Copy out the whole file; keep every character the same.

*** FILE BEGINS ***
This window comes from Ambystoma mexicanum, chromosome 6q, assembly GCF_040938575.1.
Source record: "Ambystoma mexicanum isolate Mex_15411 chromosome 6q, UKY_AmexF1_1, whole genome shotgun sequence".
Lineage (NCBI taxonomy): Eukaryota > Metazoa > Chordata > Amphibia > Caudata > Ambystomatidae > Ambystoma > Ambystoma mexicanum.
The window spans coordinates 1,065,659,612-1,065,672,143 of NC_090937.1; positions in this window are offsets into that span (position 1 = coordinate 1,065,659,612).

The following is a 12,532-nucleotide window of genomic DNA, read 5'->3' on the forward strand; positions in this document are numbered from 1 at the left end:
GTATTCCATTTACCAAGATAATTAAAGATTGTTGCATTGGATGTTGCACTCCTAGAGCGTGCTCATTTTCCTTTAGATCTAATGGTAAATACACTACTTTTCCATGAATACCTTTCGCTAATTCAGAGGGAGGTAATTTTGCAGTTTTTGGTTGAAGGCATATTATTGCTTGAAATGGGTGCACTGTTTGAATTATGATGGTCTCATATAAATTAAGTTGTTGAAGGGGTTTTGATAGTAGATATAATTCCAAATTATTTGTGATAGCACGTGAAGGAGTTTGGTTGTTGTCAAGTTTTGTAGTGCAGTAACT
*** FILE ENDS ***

This window comes from Ambystoma mexicanum, chromosome 6q, assembly GCF_040938575.1.
Source record: "Ambystoma mexicanum isolate Mex_15411 chromosome 6q, UKY_AmexF1_1, whole genome shotgun sequence".
Lineage (NCBI taxonomy): Eukaryota > Metazoa > Chordata > Amphibia > Caudata > Ambystomatidae > Ambystoma > Ambystoma mexicanum.
The window spans coordinates 1,065,659,612-1,065,672,143 of NC_090937.1; positions in this window are offsets into that span (position 1 = coordinate 1,065,659,612).

The following is a 12,532-nucleotide window of genomic DNA, read 5'->3' on the forward strand; positions in this document are numbered from 1 at the left end:
GTATTCCATTTACCAAGATAATTAAAGATTGTTGCATTGGATGTTGCACTCCTAGAGCGTGCTCATTTTCCTTTAGATCTAATGGTAAATACACTACTTTTCCATGAATACCTTTCGCTAATTCAGAGGGAGGTAATTTTGCAGTTTTTGGTTGAAGGCATATTATTGCTTGAAATGGGTGCACTGTTTGAATTATGATGGTCTCATATAAATTAAGTTGTTGAAGGGGTTTTGATAGTAGATATAATTCCAAATTATTTGTGATAGCACGTGAAGGAGTTTGGTTGTTGTCAAGTTTTGTAGTGCAGTAACT